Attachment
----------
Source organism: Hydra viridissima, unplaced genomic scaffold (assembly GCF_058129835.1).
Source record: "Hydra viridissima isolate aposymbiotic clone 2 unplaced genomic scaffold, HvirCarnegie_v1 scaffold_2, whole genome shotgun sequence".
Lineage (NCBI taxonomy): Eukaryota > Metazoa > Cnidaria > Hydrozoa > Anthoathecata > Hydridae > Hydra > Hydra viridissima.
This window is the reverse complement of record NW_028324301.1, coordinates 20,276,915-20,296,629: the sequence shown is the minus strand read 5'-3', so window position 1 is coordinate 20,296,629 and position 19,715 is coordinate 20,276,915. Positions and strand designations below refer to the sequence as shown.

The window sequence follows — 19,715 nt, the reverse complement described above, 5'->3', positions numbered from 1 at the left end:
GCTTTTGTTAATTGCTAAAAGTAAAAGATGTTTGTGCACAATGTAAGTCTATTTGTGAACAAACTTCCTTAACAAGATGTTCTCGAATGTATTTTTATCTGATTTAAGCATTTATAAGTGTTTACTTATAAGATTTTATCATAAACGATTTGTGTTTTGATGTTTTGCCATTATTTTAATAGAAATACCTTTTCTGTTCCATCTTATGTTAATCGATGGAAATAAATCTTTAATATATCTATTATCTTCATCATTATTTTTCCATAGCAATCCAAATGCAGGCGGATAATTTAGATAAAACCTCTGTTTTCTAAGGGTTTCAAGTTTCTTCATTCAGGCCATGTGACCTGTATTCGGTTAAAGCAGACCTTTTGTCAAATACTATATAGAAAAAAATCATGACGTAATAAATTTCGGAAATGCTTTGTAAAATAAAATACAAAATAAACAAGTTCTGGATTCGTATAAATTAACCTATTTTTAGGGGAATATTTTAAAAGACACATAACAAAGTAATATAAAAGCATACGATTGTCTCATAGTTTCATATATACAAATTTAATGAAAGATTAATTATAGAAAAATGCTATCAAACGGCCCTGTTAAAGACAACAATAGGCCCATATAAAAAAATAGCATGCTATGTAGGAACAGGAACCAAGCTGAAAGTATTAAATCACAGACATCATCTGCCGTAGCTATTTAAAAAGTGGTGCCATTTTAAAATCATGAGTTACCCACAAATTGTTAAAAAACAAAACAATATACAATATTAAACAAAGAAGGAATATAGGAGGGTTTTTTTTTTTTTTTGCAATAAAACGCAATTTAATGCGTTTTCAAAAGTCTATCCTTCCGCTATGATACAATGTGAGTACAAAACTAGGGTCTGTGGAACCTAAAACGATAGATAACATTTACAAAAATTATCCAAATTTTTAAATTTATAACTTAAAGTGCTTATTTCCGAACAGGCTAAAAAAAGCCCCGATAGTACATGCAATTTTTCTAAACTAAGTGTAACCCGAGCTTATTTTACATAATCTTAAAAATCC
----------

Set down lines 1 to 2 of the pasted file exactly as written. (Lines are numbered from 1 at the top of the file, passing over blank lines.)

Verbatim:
Source organism: Hydra viridissima, unplaced genomic scaffold (assembly GCF_058129835.1).
Source record: "Hydra viridissima isolate aposymbiotic clone 2 unplaced genomic scaffold, HvirCarnegie_v1 scaffold_2, whole genome shotgun sequence".